Auto Biographies Hyundai i30 by Tim Barnes-Clay @carwriteups

If looks could kill then you’ve got no worries if you drive the Hyundai i30 Tourer. Put it this way; the car’s practical, but it’s no oil painting. Harsh of me? Probably. And let’s face it, beauty is in the eye of the beholder.

It doesn’t look like a bulldog chewing a wasp, but it has a bland, characterless presence, especially from behind. The ‘face’ of the South Korean produced model is only saved by the smart LED daytime driving lamps. Enough of my shallow thoughts about the i30’s appearance, let’s take a deeper journey into what the motor is all about.

Like it’s slightly older hatchback sibling, the latest generation Hyundai i30 Tourer, launched two years ago, offers excellent levels of comfort, refinement and efficiency. What’s more, the car adds a greater load-carrying capability to the i30’s overall package. Space is amongst the best in the class, with the Tourer boasting a larger luggage capacity than the majority of its key rivals.

But who’s it aimed at? Well, the i30 Tourer is able to meet the demands of both retail and fleet customers as it offers versatility along with a range of clean and fuel efficient engines. Running costs are also low, not only compared with the older pre-2012 i30 Estate, but with major competitors too. There is a choice of two engines in the range, with motorists able to choose either the 120PS petrol unit, or alternatively the 1.6 CRDi diesel in the form of a 110PS or a higher-powered 128PS variant. Both engines are coupled to a six-speed manual or automatic transmission. The car on test here is the flagship ‘Style Nav’ 1.6 CRDi 128PS version, with a manual gearbox.

Like the hatchback, the i30 Tourer comes specified with a generous list of standard features. The catalogue of kit includes: Bluetooth connectivity and voice recognition, multi-function steering wheel and air conditioning, body coloured door handles and mirrors, along with those aforementioned LED daytime running lights.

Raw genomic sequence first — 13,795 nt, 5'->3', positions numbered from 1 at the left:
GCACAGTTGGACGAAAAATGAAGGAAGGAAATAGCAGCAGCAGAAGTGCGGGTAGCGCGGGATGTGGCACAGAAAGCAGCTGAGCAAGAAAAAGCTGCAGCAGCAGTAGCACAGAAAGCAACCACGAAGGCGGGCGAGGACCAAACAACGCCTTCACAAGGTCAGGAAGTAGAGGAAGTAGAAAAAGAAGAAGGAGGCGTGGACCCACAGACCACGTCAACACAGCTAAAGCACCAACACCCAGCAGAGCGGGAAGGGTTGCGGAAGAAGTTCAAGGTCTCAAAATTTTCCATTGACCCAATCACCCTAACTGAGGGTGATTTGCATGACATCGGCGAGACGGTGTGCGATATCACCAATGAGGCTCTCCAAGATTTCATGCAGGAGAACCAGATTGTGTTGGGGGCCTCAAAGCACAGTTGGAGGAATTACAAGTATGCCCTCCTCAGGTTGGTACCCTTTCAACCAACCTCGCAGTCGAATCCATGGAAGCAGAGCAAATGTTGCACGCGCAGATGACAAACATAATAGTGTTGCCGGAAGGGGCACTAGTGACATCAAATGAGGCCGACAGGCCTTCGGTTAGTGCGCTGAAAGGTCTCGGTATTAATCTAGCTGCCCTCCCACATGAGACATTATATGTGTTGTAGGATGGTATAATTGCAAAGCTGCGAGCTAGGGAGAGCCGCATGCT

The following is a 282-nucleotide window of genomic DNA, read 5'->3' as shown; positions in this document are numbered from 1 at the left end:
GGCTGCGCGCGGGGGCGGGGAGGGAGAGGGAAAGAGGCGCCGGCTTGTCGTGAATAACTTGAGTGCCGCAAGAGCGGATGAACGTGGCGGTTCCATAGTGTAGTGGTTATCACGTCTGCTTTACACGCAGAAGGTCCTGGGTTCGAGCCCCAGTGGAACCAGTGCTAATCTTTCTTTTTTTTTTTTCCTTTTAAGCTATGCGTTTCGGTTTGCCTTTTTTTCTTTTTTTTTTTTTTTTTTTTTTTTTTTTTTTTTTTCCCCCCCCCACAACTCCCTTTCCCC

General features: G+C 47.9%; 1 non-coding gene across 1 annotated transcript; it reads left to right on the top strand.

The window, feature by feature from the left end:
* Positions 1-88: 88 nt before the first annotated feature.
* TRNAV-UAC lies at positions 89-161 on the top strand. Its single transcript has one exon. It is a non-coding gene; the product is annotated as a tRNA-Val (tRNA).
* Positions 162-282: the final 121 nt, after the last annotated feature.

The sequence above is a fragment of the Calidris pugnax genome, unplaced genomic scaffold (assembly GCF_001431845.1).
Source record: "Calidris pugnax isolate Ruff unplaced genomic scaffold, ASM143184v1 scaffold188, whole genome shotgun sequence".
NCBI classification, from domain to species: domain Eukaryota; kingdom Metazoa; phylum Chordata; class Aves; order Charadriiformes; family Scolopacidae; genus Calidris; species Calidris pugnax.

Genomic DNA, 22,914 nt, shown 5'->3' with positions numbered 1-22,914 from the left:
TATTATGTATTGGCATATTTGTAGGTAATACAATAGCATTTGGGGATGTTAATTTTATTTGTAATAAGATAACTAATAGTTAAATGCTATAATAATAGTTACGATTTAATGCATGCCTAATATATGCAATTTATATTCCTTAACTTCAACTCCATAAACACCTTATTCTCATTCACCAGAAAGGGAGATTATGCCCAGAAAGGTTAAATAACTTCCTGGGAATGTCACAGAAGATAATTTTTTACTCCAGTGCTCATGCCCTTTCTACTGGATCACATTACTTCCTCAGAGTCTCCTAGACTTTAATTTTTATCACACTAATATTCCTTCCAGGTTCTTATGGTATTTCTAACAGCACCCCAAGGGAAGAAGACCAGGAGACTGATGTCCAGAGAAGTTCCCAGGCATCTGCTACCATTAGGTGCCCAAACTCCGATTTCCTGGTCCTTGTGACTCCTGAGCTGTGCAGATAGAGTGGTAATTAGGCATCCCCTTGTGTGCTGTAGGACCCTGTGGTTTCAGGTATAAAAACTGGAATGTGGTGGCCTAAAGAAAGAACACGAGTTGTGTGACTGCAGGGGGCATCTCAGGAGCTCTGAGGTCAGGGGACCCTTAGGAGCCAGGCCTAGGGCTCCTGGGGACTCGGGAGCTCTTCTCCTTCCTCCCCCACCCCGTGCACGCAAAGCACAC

The range-topping Style Nav model adds touch screen navigation plus a rear view parking camera. It also has alloy wheels – and luxury touches such as cruise control with speed limiter, parking sensors, electric rear windows, climate control and a leather steering wheel and gear knob.

Slip behind the wheel, and there are no major complaints apart from the lack of a lumbar support adjustment. That said, the seats are moulded nicely and it’s easy to achieve a good driving position. The binnacle houses clear and simple dials and the car’s fuel gauge takes forever to shift from full. It’s just a shame some cheap looking cabin plastics are in keeping with the car’s unexceptional exterior. The touch screen navigation system isn’t that intuitive and therefore frustrates, but, like all things, once you get the hang of how the gadgetry works, it’s fine.

There’s more technology to spice things up on the steering wheel too. Unlike the satnav, there’s a simple button you can push that changes the steering feel from normal to sporty. I kept it in ‘sport’ mode because in an otherwise bland, albeit practical and efficient vehicle, it offers a welcome spark of dynamism to the drive.   


  • Max speed: 120mph
  • 0-62 mph: 11.2 secs 
  • Combined mpg: 64.2 
  • Engine: 1582cc 4 cylinder 16 valve turbo diesel
  • Max. power (bhp): 126 at 4000 rpm
  • Max. torque (Ib/ft): 192 at 1900 rpm 
  • CO2: 115 g/km
  • Price: £22,115 on the road  
  • Efficient √
  • Roomy √
  • Practical √
  • Frustrating satnav X
  • Bland looks X